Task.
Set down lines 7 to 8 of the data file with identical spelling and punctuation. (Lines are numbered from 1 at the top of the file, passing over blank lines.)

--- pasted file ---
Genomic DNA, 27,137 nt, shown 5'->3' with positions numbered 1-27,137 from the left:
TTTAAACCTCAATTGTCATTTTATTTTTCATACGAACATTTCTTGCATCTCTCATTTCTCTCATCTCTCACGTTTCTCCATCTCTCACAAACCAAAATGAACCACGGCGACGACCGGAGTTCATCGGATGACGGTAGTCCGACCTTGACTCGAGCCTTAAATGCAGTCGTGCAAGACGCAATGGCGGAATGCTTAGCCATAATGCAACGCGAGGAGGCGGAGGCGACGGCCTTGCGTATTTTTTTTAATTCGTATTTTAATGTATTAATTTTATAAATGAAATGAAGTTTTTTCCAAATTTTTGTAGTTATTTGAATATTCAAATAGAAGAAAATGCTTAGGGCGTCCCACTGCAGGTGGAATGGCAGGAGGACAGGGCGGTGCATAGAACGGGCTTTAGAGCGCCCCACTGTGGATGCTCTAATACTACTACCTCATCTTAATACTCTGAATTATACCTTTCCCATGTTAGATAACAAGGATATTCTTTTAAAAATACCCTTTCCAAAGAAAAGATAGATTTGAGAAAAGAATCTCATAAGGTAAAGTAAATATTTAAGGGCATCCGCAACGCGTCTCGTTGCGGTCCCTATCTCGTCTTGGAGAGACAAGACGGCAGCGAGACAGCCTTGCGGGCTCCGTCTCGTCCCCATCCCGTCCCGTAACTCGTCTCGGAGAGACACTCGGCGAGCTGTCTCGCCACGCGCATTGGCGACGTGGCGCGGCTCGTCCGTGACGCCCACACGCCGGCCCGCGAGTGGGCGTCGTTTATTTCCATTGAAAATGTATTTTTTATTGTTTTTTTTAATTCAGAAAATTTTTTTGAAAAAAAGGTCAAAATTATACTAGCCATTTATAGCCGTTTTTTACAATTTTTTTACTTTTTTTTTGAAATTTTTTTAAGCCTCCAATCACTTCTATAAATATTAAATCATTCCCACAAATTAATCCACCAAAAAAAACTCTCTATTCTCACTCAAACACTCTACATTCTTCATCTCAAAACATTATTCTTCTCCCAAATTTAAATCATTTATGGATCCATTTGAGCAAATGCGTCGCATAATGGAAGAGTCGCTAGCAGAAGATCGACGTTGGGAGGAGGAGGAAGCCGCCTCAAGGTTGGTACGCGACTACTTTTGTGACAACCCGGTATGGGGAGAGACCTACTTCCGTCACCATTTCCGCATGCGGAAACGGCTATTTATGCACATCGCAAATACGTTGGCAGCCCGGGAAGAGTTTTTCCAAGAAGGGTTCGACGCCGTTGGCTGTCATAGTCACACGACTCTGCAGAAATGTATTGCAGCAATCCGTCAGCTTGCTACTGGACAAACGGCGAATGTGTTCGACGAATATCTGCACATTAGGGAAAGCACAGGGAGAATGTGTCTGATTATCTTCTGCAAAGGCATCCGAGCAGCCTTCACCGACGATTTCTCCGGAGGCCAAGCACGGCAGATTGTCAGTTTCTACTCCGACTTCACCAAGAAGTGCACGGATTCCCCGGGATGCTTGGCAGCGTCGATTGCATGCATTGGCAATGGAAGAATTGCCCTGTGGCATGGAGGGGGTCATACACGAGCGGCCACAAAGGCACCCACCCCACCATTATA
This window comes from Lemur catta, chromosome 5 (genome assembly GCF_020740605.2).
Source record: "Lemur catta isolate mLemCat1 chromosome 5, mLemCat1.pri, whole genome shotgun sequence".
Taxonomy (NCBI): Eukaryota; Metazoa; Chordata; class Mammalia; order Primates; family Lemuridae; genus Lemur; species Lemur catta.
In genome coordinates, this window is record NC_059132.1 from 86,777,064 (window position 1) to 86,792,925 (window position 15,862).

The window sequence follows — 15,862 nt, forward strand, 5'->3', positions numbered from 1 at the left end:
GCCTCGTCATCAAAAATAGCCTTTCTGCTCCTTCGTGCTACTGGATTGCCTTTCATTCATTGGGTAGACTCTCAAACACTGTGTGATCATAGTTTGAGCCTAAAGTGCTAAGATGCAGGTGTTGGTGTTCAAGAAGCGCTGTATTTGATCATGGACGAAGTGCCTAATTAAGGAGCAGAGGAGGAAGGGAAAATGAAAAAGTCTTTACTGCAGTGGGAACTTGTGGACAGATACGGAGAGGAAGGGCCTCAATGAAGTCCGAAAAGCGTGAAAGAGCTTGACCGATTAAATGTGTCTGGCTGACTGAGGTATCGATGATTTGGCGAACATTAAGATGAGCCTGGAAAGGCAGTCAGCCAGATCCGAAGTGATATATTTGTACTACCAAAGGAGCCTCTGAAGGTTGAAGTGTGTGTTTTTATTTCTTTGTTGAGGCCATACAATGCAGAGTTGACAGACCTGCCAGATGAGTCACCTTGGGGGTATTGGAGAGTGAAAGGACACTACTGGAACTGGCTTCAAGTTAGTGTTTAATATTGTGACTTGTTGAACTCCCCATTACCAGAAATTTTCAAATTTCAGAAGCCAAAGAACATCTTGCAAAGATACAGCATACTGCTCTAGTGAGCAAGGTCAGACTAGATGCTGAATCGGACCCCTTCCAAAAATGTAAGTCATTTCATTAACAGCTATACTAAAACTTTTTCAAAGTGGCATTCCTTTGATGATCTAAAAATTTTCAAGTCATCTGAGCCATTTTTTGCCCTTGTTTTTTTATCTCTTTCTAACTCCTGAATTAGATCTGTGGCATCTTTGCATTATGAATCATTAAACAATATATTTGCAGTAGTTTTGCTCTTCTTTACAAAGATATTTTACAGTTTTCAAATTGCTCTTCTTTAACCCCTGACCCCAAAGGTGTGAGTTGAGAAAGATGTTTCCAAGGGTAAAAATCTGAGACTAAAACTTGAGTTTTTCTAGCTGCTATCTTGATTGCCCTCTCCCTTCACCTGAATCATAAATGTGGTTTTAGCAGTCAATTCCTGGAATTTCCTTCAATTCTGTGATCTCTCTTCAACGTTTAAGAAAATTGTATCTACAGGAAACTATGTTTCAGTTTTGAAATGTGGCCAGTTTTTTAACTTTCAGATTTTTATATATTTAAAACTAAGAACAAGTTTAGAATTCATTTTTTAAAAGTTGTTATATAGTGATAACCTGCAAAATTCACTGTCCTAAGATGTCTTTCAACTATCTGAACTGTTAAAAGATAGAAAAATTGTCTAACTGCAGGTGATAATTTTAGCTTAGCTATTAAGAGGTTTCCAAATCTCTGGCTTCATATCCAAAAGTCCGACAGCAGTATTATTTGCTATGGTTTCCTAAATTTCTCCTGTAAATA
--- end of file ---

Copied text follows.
The window sequence follows — 15,862 nt, forward strand, 5'->3', positions numbered from 1 at the left end:
GCCTCGTCATCAAAAATAGCCTTTCTGCTCCTTCGTGCTACTGGATTGCCTTTCATTCATTGGGTAGACTCTCAAACACTGTGTGATCATAGTTTGAGCCTAAAGTGCTAAGATGCAGGTGTTGGTGTTCAAGAAGCGCTGTATTTGATCATGGACGAAGTGCCTAATTAAGGAGCAGAGGAGGAAGGGAAAATGAAAAAGTCTTTACTGCAGTGGGAACTTGTGGACAGATACGGAGAGGAAGGGCCTCAATGAAGTCCGAAAAGCGTGAAAGAGCTTGACCGATTAAATGTGTCTGGCTGACTGAGGTATCGATGATTTGGCGAACATTAAGATGAGCCTGGAAAGGCAGTCAGCCAGATCCGAAGTGATATATTTGTACTACCAAAGGAGCCTCTGAAGGTTGAAGTGTGTGTTTTTATTTCTTTGTTGAGGCCATACAATGCAGAGTTGACAGACCTGCCAGATGAGTCACCTTGGGGGTATTGGAGAGTGAAAGGACACTACTGGAACTGGCTTCAAGTTAGTGTTTAATATTGTGACTTGTTGAACTCCCCATTACCAGAAATTTTCAAATTTCAGAAGCCAAAGAACATCTTGCAAAGATACAGCATACTGCTCTAGTGAGCAAGGTCAGACTAGATGCTGAATCGGACCCCTTCCAAAAATGTAAGTCATTTCATTAACAGCTATACTAAAACTTTTTCAAAGTGGCATTCCTTTGATGATCTAAAAATTTTCAAGTCATCTGAGCCATTTTTTGCCCTTGTTTTTTTATCTCTTTCTAACTCCTGAATTAGATCTGTGGCATCTTTGCATTATGAATCATTAAACAATATATTTGCAGTAGTTTTGCTCTTCTTTACAAAGATATTTTACAGTTTTCAAATTGCTCTTCTTTAACCCCTGACCCCAAAGGTGTGAGTTGAGAAAGATGTTTCCAAGGGTAAAAATCTGAGACTAAAACTTGAGTTTTTCTAGCTGCTATCTTGATTGCCCTCTCCCTTCACCTGAATCATAAATGTGGTTTTAGCAGTCAATTCCTGGAATTTCCTTCAATTCTGTGATCTCTCTTCAACGTTTAAGAAAATTGTATCTACAGGAAACTATGTTTCAGTTTTGAAATGTGGCCAGTTTTTTAACTTTCAGATTTTTATATATTTAAAACTAAGAACAAGTTTAGAATTCATTTTTTAAAAGTTGTTATATAGTGATAACCTGCAAAATTCACTGTCCTAAGATGTCTTTCAACTATCTGAACTGTTAAAAGATAGAAAAATTGTCTAACTGCAGGTGATAATTTTAGCTTAGCTATTAAGAGGTTTCCAAATCTCTGGCTTCATATCCAAAAGTCCGACAGCAGTATTATTTGCTATGGTTTCCTAAATTTCTCCTGTAAATA